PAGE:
67 – Brendan Lupetin – Masked Justice: Part 1

In this Trial Lawyer Nation podcast, Michael sits down with trial attorney Brendan Lupetin out of Pittsburgh, Pennsylvania. Brendan, a self-proclaimed “trial nerd,” is one of just a handful of attorneys who has tried a case in the era of COVID-19, receiving a $10.8 million dollar jury verdict on his medical negligence case. They’ll discuss Brendan’s background, the details of the case, how he prepared, what it was like trying a case during a pandemic, and his advice for lawyers and courts across the country to start having jury trials again.

The episode begins with an overview of Brendan’s background and how he became the successful trial lawyer he is today. He explains how he began by trying about 10 bad cases where he lost “in brutal fashion,” and finally found his first victory with a $500 rear-end car case verdict. Since then, he’s focused on reading everything and anything he can on trials. Now, he’s tried 40 cases to jury verdict and has found great success in the last 10.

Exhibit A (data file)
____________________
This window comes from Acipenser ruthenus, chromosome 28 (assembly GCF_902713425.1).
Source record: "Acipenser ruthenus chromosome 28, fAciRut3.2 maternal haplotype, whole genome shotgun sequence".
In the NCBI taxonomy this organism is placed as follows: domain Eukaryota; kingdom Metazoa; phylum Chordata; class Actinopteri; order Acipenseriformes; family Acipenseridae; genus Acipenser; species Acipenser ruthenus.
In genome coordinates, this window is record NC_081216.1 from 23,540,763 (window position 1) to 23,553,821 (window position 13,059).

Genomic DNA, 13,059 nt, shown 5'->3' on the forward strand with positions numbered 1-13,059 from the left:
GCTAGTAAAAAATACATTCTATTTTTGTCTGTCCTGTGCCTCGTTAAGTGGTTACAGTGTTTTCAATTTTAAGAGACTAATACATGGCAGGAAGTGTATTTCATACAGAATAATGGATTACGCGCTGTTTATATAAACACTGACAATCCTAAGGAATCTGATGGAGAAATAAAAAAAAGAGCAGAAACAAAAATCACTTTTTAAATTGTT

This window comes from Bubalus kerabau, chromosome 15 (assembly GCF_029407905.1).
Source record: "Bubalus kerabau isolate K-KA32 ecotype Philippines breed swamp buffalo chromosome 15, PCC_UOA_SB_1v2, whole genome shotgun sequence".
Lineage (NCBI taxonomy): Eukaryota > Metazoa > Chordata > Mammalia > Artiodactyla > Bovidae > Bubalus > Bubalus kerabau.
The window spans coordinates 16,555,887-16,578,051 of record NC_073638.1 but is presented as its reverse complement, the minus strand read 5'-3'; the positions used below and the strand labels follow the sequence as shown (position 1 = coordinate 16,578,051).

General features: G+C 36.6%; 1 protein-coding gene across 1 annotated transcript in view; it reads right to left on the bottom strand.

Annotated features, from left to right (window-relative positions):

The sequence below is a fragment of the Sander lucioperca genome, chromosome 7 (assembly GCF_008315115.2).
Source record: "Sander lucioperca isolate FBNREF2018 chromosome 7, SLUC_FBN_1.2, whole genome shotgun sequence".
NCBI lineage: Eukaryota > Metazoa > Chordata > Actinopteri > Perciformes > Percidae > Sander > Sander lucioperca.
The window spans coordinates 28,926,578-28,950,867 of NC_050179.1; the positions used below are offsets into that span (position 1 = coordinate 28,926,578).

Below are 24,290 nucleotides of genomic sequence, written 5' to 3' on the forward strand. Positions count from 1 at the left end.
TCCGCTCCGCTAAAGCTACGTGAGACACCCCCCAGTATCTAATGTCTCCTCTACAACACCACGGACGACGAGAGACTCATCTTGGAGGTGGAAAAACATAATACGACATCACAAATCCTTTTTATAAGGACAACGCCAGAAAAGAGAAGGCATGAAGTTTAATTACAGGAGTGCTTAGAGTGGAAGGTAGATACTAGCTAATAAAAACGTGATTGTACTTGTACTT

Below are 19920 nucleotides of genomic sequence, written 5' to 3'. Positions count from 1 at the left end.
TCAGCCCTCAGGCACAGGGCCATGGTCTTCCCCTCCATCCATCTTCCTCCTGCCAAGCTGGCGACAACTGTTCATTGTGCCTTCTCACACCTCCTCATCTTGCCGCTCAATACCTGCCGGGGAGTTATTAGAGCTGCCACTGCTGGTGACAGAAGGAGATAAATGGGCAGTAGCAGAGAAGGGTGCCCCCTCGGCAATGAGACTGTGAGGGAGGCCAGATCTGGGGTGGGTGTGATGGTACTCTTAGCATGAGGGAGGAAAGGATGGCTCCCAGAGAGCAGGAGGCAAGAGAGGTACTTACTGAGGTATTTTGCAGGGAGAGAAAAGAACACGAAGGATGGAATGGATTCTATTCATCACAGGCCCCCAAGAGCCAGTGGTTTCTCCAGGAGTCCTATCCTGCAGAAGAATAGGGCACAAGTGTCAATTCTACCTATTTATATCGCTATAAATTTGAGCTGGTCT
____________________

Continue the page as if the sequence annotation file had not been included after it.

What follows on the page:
As a self-proclaimed “trial nerd,” Brendan spends most of his free time reading and studying the work of other great trial lawyers and legal scholars, citing Rick Friedman, Keith Mitnik, David Ball, Artemis Malekpour, Jude Basille, and many others. He and Michael discuss the difficulties of implementing all the trial theories and strategies available today, but Brendan explains how his approach is to blend them all together to find what works best for him. A sentiment echoed by Michael and certainly a recurring theme on the show.